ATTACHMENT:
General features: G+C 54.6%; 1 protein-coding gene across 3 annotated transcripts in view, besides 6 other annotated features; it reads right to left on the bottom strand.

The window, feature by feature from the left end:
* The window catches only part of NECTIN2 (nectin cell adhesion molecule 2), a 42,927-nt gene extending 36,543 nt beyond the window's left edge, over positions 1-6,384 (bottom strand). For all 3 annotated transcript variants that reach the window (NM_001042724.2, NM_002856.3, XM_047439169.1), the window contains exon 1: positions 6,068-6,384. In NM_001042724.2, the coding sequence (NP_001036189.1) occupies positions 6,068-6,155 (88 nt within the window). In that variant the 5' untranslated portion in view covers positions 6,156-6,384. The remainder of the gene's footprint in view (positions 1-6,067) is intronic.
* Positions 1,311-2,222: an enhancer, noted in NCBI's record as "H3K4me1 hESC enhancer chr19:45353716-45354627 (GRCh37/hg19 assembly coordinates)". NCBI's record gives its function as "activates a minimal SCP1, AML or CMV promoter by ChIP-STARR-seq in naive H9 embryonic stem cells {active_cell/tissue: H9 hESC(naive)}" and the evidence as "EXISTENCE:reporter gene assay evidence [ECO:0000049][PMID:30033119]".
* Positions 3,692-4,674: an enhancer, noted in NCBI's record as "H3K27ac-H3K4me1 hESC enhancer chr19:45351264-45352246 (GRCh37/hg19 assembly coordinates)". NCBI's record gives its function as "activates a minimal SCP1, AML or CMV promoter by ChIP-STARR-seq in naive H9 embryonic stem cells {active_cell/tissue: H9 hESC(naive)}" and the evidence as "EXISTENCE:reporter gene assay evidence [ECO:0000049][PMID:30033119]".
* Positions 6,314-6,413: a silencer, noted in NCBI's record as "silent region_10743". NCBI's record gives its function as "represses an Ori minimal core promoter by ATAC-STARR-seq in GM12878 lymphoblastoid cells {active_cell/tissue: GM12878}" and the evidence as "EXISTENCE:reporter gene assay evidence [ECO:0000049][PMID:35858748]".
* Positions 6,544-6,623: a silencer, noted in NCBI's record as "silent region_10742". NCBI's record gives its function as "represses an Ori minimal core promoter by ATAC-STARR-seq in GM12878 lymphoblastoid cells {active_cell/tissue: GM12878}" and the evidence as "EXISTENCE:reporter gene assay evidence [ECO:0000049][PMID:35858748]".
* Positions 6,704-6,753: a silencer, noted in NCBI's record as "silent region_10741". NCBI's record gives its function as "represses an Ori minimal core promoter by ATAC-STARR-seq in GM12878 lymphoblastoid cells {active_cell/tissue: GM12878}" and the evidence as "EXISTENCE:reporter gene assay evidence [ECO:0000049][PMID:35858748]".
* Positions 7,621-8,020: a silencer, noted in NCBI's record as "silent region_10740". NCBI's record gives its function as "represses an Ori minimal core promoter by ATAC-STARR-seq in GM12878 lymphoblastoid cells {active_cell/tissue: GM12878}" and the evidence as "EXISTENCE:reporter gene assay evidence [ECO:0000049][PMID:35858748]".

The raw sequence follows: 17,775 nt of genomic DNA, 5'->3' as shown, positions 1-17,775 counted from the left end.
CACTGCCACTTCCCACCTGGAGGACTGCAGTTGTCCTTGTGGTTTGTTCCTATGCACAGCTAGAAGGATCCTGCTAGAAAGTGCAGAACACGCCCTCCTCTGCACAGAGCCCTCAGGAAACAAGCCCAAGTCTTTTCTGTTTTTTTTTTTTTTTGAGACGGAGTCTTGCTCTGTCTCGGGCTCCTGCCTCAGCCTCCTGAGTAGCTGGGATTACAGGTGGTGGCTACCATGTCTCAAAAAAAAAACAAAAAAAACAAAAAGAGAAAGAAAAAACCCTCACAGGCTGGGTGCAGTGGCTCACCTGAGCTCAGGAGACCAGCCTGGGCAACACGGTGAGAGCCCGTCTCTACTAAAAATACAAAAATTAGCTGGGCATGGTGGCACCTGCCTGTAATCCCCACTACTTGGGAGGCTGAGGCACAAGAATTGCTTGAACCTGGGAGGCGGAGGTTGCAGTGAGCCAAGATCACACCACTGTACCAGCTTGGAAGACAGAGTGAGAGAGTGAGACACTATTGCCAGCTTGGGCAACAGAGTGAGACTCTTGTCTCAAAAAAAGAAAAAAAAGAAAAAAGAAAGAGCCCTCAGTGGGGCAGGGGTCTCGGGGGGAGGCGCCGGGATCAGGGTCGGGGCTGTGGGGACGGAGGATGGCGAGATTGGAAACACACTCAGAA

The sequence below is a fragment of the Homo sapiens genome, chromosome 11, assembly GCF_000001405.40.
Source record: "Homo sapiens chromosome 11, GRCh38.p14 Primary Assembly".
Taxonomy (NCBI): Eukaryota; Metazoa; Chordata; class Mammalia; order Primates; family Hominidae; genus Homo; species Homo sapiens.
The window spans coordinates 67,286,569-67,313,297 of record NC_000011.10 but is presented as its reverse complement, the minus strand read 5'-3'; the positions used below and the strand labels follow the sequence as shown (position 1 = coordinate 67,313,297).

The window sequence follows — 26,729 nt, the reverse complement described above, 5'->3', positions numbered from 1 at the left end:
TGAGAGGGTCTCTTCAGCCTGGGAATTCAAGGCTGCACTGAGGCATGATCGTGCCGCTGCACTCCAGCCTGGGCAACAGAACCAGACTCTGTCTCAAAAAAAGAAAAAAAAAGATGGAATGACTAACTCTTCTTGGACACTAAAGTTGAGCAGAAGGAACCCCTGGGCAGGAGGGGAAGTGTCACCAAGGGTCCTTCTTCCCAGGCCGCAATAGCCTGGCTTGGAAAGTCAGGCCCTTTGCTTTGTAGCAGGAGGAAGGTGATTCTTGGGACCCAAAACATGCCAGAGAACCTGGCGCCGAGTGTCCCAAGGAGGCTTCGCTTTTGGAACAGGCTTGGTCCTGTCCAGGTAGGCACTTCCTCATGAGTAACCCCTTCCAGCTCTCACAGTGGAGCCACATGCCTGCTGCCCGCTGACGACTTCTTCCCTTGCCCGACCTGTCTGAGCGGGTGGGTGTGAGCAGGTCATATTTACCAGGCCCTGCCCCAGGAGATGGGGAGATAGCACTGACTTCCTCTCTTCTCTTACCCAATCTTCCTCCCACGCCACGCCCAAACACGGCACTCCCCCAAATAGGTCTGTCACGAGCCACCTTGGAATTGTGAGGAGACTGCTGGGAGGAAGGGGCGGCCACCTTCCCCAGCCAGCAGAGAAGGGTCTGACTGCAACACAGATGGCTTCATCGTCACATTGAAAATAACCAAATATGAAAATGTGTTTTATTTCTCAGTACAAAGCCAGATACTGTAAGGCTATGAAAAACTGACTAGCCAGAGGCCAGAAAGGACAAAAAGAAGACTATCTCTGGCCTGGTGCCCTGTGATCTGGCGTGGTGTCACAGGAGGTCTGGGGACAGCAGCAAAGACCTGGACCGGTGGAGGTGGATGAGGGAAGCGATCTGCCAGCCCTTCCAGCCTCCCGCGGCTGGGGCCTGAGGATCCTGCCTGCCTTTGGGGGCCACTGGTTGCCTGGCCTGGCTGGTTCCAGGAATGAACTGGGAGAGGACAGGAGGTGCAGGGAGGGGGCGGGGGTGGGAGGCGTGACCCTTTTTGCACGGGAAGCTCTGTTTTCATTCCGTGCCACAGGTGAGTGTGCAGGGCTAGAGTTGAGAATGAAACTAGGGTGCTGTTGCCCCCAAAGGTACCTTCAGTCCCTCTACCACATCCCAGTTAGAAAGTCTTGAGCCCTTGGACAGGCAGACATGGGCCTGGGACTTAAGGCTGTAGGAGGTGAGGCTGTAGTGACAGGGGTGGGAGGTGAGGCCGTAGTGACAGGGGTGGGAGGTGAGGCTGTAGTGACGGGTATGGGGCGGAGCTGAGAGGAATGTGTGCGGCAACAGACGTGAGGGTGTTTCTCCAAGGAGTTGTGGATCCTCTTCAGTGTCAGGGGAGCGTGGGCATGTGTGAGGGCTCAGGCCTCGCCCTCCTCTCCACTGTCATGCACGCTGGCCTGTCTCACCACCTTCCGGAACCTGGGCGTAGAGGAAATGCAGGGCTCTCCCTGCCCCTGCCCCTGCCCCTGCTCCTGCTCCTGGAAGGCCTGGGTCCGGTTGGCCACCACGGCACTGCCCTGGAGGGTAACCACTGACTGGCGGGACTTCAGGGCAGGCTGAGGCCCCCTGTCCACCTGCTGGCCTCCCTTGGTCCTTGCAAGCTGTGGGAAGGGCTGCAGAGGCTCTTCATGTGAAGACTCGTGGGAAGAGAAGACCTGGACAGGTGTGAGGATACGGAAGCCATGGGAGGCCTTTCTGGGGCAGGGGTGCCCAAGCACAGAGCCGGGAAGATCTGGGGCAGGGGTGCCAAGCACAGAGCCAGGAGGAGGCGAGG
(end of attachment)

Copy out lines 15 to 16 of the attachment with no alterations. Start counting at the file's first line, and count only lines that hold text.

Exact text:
The window spans coordinates 67,286,569-67,313,297 of record NC_000011.10 but is presented as its reverse complement, the minus strand read 5'-3'; the positions used below and the strand labels follow the sequence as shown (position 1 = coordinate 67,313,297).

The window sequence follows — 26,729 nt, the reverse complement described above, 5'->3', positions numbered from 1 at the left end: